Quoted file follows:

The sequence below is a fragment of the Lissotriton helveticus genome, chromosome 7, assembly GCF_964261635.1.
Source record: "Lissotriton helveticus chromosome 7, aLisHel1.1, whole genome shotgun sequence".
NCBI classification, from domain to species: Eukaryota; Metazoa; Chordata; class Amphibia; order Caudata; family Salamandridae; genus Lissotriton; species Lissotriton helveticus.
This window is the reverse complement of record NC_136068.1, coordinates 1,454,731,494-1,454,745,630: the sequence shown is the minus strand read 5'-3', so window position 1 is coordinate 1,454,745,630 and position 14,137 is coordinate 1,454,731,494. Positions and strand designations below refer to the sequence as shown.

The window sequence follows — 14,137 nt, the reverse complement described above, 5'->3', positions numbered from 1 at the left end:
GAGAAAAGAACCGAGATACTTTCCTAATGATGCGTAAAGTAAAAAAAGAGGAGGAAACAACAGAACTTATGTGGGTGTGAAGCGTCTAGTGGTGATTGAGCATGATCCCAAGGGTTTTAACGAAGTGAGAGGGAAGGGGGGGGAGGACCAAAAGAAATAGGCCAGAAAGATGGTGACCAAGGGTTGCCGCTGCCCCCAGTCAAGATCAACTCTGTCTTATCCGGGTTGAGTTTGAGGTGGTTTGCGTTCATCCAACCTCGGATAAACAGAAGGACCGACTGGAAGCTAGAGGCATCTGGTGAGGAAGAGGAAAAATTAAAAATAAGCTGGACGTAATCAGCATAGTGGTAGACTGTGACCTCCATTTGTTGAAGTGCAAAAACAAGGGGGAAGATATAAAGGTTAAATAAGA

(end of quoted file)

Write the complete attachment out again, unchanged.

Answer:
The sequence below is a fragment of the Lissotriton helveticus genome, chromosome 7, assembly GCF_964261635.1.
Source record: "Lissotriton helveticus chromosome 7, aLisHel1.1, whole genome shotgun sequence".
NCBI classification, from domain to species: Eukaryota; Metazoa; Chordata; class Amphibia; order Caudata; family Salamandridae; genus Lissotriton; species Lissotriton helveticus.
This window is the reverse complement of record NC_136068.1, coordinates 1,454,731,494-1,454,745,630: the sequence shown is the minus strand read 5'-3', so window position 1 is coordinate 1,454,745,630 and position 14,137 is coordinate 1,454,731,494. Positions and strand designations below refer to the sequence as shown.

The window sequence follows — 14,137 nt, the reverse complement described above, 5'->3', positions numbered from 1 at the left end:
GAGAAAAGAACCGAGATACTTTCCTAATGATGCGTAAAGTAAAAAAAGAGGAGGAAACAACAGAACTTATGTGGGTGTGAAGCGTCTAGTGGTGATTGAGCATGATCCCAAGGGTTTTAACGAAGTGAGAGGGAAGGGGGGGGAGGACCAAAAGAAATAGGCCAGAAAGATGGTGACCAAGGGTTGCCGCTGCCCCCAGTCAAGATCAACTCTGTCTTATCCGGGTTGAGTTTGAGGTGGTTTGCGTTCATCCAACCTCGGATAAACAGAAGGACCGACTGGAAGCTAGAGGCATCTGGTGAGGAAGAGGAAAAATTAAAAATAAGCTGGACGTAATCAGCATAGTGGTAGACTGTGACCTCCATTTGTTGAAGTGCAAAAACAAGGGGGAAGATATAAAGGTTAAATAAGA